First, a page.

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|CRLs and Revocation
To do CRL checking, pass require_crl(true) as an option to the ssl_context/3 (or http_open/3) option list. If you do this, a certificate will not be validated unless it can be checked for on a revocation list. There are two options for this:
First, you can pass a list of filenames in as the option crl/1. If the CRL corresponds to an issuer in the chain, and the issued certificate is not on the CRL, then it is assumed to not be revoked. Note that this does NOT prove the certificate is actually trustworthy - the CRL you pass may be out of date! This is quite awkward to get right, since you do not necessarily know in advance what the chain of certificates the other party will present are, so you cannot reasonably be expected to know which CRLs to pass in.
Secondly, you can handle the CRL checking in the cert_verify_hook when the Error is bound to unknown_crl. At this point you can obtain the issuer certificate (also given in the hook), find the CRL distribution point on it (the crl/1 argument), try downloading the CRL (the URL can have literally any protocol, most commonly HTTP and LDAP, but theoretically anything else, too, including the possibility that the certificate has no CRL distribution point given, and you are expected to obtain the CRL by email, fax, or telegraph. Therefore how to actually obtain a CRL is out of scope of this document), load it using load_crl/2, then check to see whether the certificate currently under scrutiny appears in the list of revocations. It is up to the application to determine what to do if the CRL cannot be obtained - either because the protocol to obtain it is not supported or because the place you are obtaining it from is not responding. Just because the CRL server is not responding does not mean that your certificate is safe, of course - it has been suggested that an ideal way to extend the life of a stolen certificate key would be to force a denial of service of the CRL server.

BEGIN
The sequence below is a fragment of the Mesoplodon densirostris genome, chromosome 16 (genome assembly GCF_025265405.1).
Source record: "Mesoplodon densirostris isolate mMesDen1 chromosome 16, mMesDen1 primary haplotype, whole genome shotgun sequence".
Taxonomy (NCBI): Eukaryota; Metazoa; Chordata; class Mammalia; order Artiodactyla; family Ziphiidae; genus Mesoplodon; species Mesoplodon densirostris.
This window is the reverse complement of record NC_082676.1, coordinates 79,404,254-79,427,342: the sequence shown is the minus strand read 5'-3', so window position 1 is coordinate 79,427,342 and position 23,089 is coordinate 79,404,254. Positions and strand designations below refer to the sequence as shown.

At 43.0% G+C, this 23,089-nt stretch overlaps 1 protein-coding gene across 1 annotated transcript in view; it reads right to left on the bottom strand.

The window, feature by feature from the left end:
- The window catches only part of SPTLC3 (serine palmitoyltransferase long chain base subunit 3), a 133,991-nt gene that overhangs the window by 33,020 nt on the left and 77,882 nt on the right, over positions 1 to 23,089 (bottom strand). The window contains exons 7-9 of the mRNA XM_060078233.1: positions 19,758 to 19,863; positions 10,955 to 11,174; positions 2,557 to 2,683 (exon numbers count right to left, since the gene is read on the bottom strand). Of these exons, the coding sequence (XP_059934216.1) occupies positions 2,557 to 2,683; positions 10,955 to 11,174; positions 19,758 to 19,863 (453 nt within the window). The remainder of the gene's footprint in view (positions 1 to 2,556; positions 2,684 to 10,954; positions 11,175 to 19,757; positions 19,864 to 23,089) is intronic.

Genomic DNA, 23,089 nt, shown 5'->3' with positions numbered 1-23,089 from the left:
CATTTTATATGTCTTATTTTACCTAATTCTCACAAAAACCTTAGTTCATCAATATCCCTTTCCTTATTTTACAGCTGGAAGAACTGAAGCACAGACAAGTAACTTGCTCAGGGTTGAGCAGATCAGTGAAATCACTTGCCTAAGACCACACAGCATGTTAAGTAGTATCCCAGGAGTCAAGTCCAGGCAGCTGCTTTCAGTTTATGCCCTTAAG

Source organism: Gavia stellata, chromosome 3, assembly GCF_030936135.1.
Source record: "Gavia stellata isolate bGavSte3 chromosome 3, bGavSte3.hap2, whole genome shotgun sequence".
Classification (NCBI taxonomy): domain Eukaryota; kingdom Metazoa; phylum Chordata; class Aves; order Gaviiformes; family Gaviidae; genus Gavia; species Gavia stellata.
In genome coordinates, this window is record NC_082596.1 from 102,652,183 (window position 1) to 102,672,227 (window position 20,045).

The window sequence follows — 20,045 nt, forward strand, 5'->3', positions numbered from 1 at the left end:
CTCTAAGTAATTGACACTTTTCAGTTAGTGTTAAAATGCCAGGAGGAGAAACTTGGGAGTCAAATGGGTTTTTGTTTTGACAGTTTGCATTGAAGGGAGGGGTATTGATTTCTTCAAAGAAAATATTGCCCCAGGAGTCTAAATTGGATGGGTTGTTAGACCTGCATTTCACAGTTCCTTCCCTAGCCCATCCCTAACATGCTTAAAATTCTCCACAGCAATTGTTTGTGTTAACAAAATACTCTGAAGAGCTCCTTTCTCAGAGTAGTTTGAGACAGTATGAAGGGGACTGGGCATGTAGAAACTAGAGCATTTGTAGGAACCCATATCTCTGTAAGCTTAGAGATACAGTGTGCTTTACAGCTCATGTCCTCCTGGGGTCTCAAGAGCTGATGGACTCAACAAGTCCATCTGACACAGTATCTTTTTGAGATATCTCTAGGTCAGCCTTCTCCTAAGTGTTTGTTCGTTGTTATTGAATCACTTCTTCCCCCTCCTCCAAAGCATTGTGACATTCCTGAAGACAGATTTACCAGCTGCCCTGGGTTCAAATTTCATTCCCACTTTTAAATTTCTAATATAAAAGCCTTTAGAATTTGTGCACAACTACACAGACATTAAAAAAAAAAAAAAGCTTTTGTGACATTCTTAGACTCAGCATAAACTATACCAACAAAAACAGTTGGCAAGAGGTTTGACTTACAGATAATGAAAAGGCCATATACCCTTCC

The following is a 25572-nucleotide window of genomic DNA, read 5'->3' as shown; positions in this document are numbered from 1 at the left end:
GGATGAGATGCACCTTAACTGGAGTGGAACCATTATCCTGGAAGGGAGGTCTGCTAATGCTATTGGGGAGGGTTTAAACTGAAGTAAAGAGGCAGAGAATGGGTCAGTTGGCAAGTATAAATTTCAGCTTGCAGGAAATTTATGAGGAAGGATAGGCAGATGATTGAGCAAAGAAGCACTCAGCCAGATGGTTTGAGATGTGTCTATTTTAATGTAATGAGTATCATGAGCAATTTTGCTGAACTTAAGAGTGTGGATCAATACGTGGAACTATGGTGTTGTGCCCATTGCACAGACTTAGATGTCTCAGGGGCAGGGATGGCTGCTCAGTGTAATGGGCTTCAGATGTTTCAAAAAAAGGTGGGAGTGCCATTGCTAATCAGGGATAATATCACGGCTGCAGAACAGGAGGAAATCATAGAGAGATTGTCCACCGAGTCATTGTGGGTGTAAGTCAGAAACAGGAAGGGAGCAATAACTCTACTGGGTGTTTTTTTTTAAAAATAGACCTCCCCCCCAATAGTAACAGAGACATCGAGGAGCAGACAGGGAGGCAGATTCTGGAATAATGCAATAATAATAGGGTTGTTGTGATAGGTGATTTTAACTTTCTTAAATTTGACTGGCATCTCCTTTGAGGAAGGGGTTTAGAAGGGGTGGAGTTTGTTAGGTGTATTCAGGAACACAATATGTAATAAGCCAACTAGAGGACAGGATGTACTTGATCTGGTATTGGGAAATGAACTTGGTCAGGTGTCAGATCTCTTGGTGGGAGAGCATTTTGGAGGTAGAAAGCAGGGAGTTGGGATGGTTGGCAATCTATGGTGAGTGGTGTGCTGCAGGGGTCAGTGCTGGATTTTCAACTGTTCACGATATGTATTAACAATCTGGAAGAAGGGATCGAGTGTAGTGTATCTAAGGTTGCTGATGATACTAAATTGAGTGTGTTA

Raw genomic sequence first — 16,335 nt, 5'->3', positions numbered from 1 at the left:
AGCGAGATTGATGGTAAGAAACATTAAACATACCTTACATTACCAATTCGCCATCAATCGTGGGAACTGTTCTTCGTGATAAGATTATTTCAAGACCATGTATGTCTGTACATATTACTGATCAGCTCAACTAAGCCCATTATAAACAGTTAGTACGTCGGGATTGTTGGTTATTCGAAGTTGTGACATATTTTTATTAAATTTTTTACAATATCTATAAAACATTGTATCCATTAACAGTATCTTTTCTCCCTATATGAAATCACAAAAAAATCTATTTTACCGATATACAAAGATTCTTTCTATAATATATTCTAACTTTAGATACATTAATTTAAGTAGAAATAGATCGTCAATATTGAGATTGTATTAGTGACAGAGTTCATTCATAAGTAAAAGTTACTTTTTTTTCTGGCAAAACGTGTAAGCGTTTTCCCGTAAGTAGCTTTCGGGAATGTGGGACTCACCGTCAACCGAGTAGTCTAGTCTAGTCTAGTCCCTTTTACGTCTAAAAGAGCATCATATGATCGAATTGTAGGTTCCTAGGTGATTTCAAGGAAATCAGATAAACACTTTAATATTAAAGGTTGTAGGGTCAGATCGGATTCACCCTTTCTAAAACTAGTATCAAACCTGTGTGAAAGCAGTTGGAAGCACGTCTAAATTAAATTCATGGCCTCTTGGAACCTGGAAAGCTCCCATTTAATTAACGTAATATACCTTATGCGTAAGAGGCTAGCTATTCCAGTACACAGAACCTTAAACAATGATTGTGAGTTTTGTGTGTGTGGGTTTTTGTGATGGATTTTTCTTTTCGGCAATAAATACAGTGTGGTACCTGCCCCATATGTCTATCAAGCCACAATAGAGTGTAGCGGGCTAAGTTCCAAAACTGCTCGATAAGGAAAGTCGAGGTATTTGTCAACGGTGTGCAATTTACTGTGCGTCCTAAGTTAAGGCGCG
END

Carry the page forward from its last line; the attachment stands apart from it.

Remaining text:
In some cases clients are not really interested in host validation of
the peer and whether or not the certificate can be trusted. In these
cases the client can pass
which accepts any certificate. Note that this will accept literally ANY
certificate presented - including ones which have expired, have been
revoked, and have forged signatures. This is probably not a good idea!
Applications that exchange sensitive data with e.g., a backend server
typically need to ensure they have a secure connection to their peer. To
do this, first obtain a non-secure connection to the peer (eg via a TCP
socket connection). Then create an SSL context via
For the client initiating the connection, the role is’client', and
you should pass options host/1
at the very least. If you expect the peer to have a certificate which
would be accepted by your host system, you can pass
cacerts([system(root_certificates)]), otherwise you will
need a copy of the CA certificate which was used to sign the peer's
certificate. Alternatively, you can pass cert_verify_hook/1
to write your own custom validation for the peer's certificate.
Depending on the requirements, you may also have to provide your /own/
certificate if the peer demands mutual authentication. This is done via
and either password/1
Once you have the SSL context and the non-secure stream, you can call ssl_negotiate/5 to obtain a secure stream. ssl_negotiate/5 will raise an exception if there were any certificate errors that could not be resolved.
The peer behaves in a symmetric fashion: First, a non-secure connection is obtained, and a context is created using ssl_context/3 with the role set to server. In the server case, you must provide certificate_file/1 and key_file/1, and then either password/1 or pem_password_hook/1. If you require the other party to present a certificate as well, then peer_cert(true) should be provided. If the peer does not present a certificate, or the certificate cannot be validated as trusted, the connection will be rejected.
By default, revocation is not checked. To enable certificate revocation checking, pass require_crl(true) when creating the SSL context. See section 6 for more information about revocations.